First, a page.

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Computational study of microtubule stability and associated chemotherapeutic agents Open Access


Other title
Molecular Dynamics
Virtual Screening
Dynamic Instability
GTP Tubulin
GDP Tubulin
Type of item
Degree grantor
University of Alberta
Author or creator
Ayoub, Ahmed T
Supervisor and department
Klobukowski, Mariusz (Department of Chemistry)
Tuszynski, Jack (Department of Oncology)
Examining committee member and department
Brown, Alexander (Department of Chemistry)
Campbell, Robert (Department of Chemistry)
Cairo, Christopher (Department of Chemistry)
Salahub, Dennis (University of Calgary)
Department of Chemistry

Date accepted
Graduation date
Doctor of Philosophy
Degree level
Microtubules are cellular structures that are crucial to many cellular functions including maintenance of cell shape, vesicular transport, and cell division. The dynamic instability of microtubules is the basic feature which enables them to do their cellular functions. Their pivotal role in cell division makes them an important therapeutic target for cancer chemotherapeutic treatment. In this thesis, I have studied two major biological problems connected to microtubules: virtual screening for novel microtubule stabilizing agents, and energetic analysis of tubulin inter-dimer binding energies within microtubules. In the virtual screening project a library of 33 million chemical compounds was screened against available microtubule stabilizing agents using similarity fingerprints and structure-based drug design techniques arriving at a novel scaffold predicted to bind at the taxol binding site. This novel scaffold shed light on the mechanism of antitumor action of lankacidin antibiotics, due to sharing a high degree of similarity, and was tested and partly confirmed computationally and experimentally. In the microtubule energetic analysis project, various quantum chemical descriptors were tested and parameterized for the prediction of hydrogen bond energies. These descriptors and parameters were used in analyzing the strength of hydrogen bonds across the longitudinal inter-dimer interfaces through which tubulin dimers join head-to-tail to form protofilaments, and across the lateral inter-dimer interface through which protofilaments align side-by-side to form microtubule cylinders. As a continuation to this study, a molecular dynamics simulation of a complete microtubule was run, followed by a complete analysis and breakdown of MM/GBSA (Molecular Mechanics/Generalized Born-Surface Area) binding energies at lateral and longitudinal inter-dimer interfaces enabling thorough analysis of the contribution of each residue, domain, subunit, and dimer to the stability of a microtubule cylinder and shedding light on the driving force for microtubule disassembly and other important phenomena.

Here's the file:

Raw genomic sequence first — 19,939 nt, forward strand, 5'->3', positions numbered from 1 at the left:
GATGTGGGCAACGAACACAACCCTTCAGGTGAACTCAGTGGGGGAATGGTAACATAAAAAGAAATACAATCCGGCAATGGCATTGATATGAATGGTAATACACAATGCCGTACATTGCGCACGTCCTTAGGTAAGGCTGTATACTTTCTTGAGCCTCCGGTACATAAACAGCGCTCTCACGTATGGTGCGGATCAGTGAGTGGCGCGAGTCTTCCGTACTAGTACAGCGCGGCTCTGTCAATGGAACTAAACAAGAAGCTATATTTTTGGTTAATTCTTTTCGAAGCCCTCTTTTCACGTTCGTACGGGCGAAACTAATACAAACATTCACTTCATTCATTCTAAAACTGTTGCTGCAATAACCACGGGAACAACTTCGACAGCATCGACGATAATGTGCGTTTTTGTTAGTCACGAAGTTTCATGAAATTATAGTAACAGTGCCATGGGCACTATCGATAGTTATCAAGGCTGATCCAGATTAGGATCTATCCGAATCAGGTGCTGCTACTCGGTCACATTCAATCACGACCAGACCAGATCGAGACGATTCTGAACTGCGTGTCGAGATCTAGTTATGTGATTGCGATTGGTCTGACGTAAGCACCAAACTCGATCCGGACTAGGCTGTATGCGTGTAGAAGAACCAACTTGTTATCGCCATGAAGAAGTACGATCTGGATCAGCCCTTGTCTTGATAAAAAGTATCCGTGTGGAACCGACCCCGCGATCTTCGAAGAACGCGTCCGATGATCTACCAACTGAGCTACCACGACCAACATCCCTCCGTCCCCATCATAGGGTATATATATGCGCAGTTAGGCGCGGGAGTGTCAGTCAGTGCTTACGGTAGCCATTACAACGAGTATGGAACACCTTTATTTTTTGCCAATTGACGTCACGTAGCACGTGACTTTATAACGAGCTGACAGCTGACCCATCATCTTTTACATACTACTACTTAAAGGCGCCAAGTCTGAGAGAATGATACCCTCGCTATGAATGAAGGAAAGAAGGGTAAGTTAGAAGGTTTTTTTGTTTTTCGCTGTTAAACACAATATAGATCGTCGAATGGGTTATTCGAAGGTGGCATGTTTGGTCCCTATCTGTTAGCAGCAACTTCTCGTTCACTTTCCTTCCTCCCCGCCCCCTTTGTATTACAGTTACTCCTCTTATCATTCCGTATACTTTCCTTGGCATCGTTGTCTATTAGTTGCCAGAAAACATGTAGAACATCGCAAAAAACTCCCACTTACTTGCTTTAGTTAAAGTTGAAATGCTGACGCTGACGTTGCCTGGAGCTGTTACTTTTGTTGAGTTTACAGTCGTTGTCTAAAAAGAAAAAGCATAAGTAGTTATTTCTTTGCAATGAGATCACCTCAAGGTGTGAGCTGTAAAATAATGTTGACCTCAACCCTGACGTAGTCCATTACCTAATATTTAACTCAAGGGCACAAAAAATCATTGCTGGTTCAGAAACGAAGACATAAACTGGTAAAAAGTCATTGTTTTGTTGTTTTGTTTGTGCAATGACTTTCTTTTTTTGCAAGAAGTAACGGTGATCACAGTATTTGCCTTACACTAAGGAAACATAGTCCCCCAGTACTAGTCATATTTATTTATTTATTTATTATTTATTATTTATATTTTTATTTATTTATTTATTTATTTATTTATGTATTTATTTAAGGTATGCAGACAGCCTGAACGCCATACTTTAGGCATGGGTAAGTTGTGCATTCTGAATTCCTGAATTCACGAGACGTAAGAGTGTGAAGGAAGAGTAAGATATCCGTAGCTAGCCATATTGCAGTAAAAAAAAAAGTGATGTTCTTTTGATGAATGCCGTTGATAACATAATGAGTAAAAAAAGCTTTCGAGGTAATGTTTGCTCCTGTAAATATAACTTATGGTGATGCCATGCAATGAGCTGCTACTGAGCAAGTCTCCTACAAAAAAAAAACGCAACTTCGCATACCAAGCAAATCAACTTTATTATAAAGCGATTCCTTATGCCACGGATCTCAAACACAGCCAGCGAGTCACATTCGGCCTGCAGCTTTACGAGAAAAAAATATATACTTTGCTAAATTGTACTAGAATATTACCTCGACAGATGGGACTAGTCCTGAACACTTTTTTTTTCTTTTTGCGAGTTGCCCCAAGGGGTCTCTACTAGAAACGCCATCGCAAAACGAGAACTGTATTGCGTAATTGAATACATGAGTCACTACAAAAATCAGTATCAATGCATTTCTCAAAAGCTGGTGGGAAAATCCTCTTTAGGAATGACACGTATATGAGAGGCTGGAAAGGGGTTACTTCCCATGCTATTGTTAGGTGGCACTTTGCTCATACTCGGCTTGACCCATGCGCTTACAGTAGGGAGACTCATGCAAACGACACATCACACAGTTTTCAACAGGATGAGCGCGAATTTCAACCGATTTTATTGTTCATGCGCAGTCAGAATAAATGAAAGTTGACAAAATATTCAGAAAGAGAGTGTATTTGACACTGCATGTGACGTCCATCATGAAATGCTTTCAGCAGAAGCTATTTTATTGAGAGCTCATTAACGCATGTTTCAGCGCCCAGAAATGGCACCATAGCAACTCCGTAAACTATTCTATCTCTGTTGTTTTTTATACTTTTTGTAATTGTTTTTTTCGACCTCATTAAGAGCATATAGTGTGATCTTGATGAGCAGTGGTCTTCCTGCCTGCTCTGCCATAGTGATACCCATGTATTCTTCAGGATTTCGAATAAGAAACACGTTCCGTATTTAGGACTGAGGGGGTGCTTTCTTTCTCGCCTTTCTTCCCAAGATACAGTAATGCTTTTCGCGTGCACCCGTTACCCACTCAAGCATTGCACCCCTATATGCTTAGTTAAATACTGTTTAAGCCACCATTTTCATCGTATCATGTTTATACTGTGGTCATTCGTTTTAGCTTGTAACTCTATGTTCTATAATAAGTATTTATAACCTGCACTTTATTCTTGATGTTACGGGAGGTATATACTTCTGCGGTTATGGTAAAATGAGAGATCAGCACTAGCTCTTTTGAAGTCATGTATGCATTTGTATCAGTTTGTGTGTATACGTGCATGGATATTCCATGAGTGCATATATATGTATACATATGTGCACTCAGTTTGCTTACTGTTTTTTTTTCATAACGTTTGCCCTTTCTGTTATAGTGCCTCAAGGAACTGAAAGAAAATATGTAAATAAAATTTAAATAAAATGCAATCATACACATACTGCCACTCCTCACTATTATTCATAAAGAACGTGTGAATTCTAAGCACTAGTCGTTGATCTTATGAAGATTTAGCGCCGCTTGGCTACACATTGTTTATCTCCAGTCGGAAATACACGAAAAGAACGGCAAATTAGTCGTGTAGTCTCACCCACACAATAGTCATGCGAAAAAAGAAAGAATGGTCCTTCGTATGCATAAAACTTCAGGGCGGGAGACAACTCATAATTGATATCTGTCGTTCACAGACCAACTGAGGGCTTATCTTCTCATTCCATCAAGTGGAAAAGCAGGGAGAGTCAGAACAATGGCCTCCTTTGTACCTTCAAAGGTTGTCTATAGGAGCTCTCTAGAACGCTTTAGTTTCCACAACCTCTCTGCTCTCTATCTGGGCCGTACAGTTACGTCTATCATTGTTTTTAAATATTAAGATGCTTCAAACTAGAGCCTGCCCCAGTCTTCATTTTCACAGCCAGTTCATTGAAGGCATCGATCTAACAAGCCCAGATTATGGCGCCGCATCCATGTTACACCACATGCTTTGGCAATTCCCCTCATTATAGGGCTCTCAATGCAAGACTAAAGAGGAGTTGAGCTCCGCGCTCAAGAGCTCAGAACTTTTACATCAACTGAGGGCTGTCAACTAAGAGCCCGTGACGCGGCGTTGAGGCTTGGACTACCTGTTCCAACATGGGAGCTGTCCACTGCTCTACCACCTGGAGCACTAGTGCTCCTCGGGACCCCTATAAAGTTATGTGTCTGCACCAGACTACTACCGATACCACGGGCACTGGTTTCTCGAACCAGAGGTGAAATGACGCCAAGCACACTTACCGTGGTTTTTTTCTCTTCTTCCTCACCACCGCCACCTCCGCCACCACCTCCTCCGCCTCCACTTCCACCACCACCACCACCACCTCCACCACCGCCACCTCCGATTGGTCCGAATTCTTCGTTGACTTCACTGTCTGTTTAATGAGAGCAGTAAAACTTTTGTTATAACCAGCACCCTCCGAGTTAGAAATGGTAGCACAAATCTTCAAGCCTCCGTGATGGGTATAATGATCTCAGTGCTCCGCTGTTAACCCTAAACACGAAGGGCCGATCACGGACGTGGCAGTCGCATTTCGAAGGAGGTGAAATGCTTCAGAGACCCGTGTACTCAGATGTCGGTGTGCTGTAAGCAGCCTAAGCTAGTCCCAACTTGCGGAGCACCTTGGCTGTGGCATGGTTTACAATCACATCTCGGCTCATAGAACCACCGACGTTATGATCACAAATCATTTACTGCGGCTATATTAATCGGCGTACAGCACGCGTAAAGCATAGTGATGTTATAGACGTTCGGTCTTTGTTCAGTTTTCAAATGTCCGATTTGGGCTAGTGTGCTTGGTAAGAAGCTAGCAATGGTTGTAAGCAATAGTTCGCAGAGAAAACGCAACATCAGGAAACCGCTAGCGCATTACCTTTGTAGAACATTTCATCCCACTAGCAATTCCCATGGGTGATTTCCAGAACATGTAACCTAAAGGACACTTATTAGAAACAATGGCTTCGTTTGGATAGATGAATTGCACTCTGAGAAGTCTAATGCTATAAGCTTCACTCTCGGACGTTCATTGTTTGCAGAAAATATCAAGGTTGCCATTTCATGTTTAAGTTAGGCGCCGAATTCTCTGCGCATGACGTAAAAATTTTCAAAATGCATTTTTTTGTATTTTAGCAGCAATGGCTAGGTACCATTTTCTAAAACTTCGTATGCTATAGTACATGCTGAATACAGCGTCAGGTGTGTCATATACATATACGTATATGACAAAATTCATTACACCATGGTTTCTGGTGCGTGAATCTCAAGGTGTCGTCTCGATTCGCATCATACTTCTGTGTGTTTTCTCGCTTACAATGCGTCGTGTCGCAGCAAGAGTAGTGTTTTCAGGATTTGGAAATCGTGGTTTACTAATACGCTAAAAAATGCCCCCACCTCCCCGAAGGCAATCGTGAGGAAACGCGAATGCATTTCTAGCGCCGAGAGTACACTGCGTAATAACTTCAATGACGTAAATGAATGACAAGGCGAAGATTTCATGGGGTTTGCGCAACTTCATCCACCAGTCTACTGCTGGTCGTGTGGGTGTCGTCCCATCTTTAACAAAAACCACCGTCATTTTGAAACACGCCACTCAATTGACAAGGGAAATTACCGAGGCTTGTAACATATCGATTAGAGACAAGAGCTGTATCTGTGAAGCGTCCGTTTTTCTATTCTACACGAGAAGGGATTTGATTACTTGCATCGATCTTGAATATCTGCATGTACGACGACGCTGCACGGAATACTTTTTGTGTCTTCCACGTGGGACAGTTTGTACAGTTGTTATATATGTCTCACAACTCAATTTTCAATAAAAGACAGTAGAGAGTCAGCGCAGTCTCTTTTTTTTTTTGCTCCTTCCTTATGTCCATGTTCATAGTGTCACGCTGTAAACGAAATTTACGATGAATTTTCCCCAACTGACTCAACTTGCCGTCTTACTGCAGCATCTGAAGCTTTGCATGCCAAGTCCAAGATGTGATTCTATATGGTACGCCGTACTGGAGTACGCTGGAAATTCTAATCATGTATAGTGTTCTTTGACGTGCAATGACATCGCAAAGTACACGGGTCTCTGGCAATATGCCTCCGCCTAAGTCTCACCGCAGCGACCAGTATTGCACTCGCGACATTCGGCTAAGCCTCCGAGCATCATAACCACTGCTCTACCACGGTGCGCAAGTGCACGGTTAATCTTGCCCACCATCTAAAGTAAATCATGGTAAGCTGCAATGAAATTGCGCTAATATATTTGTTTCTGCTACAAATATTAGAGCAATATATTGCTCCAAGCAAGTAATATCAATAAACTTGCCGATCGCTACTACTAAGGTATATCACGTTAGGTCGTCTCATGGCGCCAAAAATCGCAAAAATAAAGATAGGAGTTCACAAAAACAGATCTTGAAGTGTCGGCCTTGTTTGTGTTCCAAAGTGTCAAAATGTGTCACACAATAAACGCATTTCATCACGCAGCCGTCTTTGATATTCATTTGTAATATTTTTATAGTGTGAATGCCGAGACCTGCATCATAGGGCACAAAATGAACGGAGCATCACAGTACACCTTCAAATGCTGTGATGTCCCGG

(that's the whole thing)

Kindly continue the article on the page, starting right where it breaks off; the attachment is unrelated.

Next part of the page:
This thesis is made available by the University of Alberta Libraries with permission of the copyright owner solely for the purpose of private, scholarly or scientific research. This thesis, or any portion thereof, may not otherwise be copied or reproduced without the written consent of the copyright owner, except to the extent permitted by Canadian copyright law.
Citation for previous publication
A. T. Ayoub, M. Klobukowski, and J. Tuszynski. 2013. Similarity-based virtual screening for microtubule stabilizers reveals novel antimitotic scaffold. Journal of Molecular Graphics and Modelling. Elsevier.
. T. Ayoub, J. Tuszynski, and M. Klobukowski. 2014. Estimating hydrogen bond energies: comparison of methods. Theoretical Chemistry Accounts. Springer.
. T. Ayoub, T. J. A. Craddock, M. Klobukowski, and J. Tuszynski. 2014. Analysis of the strength of interfacial hydrogen bonds between tubulin dimers using quantum theory of atoms in molecules. Biophysical Journal. Cell Press.
. T. Ayoub, M. Klobukowski, J. Tuszynski. 2015. Detailed Per-residue Energetic Analysis Explains the Driving Force for Microtubule Disassembly. PLOS Computational Biology.

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